NY: Nassau-Suffolk, NY -1.3%
    NY: Newark-Union, NJ-PA +1.2%
    Philadelphia-Camden-Wilmington, PA-NJ-DE-MD -5.1%
    Trenton-Ewing, NJ -5.0%

  3. Mike says:

    Homeowner’s equity:
    2006: $12.8 trillion
    2011: $6.3 trillion

  4. Mike says:

    The government’s recent $8,000 cash incentive for first-time home buyers has proved even more costly for recipients than for taxpayers, according to data released Monday. Typical buyers have lost twice as much to price declines as they received from the program.

    The median home value fell to about $170,000 in March from $185,000 a year earlier, according to Zillow.com. That means a buyer who closed on a house just before the tax-credit program expired in April 2010 collected $8,000 but has since lost $15,000 in value. Those who bought earlier in the program have done worse; the median price is down $20,000 from March 2009.

  5. grim says:

    From HousingWire:

    CoreLogic, IAS indices show home prices down again

    Home prices fell in both the CoreLogic and Integrated Asset Services indices in March.

    Nearly every index in the U.S. showed a drop in home prices in early 2011, including the Standard & Poor’s/Case-Shiller index and Clear Capital’s measurements, which actually showed a new low since the financial crisis.

    Downward trends are pushing more borrowers underwater on their mortgage and draining more losses from mortgage giants Fannie Mae and Freddie Mac.

    CoreLogic said home prices fell for the eight-consecutive month in March with a 7.5% decline from one year ago. Prices fell 5.8% in February.

    CoreLogic Chief Economist Mark Fleming said the first-time homebuyer tax credit is still haunting the market, pulling “a significant number of sales forward” and artificially inflating prices before it expired in April 2010.

    “Absent the tax credit, it is understandable that we see prices continue to decline when compared with last year,” Fleming said. “As we move further away from that support, we will see a leveling of prices and eventually organic improvements in the market.”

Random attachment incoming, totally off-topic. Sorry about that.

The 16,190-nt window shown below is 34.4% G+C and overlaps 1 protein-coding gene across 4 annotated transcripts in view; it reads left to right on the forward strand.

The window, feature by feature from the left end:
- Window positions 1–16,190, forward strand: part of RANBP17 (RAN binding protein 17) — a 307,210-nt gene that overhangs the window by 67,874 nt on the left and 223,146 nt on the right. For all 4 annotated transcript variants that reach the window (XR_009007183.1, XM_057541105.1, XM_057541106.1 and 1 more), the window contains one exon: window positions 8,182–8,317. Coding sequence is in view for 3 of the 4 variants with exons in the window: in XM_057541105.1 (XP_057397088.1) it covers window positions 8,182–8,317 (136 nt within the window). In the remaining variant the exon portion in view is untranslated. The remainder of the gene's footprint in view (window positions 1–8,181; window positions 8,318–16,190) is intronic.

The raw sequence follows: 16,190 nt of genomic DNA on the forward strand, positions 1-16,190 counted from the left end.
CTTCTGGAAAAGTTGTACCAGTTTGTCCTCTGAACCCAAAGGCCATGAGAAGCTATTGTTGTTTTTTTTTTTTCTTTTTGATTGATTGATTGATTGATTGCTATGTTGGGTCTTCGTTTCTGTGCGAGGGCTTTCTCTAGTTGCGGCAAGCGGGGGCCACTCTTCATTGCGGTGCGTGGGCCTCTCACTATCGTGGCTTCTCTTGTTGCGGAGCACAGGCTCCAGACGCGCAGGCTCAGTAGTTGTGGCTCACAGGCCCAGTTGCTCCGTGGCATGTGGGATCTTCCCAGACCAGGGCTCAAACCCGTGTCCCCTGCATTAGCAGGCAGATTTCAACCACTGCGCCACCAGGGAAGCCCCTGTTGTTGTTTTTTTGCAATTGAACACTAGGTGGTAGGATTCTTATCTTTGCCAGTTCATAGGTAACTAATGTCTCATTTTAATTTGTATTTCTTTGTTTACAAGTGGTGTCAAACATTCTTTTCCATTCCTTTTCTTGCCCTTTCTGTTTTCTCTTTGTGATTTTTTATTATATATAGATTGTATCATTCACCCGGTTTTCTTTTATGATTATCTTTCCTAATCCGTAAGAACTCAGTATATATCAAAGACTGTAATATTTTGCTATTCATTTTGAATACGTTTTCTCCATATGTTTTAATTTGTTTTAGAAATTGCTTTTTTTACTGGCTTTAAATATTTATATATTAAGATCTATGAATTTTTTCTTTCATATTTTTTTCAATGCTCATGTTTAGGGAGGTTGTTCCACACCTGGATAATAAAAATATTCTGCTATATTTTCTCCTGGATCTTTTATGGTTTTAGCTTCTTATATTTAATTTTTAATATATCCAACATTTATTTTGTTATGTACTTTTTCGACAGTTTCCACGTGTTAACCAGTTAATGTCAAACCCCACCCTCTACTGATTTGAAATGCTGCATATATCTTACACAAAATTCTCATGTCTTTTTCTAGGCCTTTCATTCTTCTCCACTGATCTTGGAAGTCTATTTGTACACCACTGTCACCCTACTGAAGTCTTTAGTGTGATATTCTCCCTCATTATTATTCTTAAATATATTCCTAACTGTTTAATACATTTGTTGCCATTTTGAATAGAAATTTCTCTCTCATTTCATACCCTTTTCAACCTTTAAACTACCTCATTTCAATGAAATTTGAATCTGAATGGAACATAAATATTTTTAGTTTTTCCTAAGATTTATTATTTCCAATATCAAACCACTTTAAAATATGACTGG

Meanwhile, IAS data showed prices fell 3.3% in the first quarter from the same period a year earlier. Home prices on its index are now down more than 25% from the peak four years ago. At the end of the first quarter, IAS home prices were down to a level not seen since the middle of 2003.

  6. grim says:

    From the Star Ledger:

    N.J. fund to help homeowners fix underground tanks runs out of money, creates $33M of spill cleanups

    For Marty Lipp, the only thing deeper than the 8-foot hole contractors dug in his driveway to remove an old heating oil storage tank may soon be the one in his wallet for having to unexpectedly pick up the tab for the work.

    Lipp, 53, of Maplewood, will now have to fork over up to $12,000 after a popular state fund created to help residents remove leaky underground tanks ran dry last week — just five years after its coffers bulged with $90 million.

    “I checked the website a day or so before this happened, and suddenly they hang out the sign and say there’s no more money?” said Lipp, a freelance writer whose work has appeared in The Star-Ledger. “I don’t understand where the oversight was, and how they could not see this was coming.”

    About 1,300 people seeking grants or loans will not get help for at least a year, creating a backlog of an estimated $33 million worth of spill cleanups, said Frank Pinto, chief financial officer for the state Department of Environmental Protection’s Site Remediation Program. The money woes also will prevent the agency from processing new requests until at least 2014, Pinto said.

    Once celebrated as the solution to getting rid of rusted and aging tanks, the fund ran out of cash because of maneuvers to divert dollars to other priorities and expand the number of people and institutions eligible for the program.

  7. rather not say says:

    everything sucks!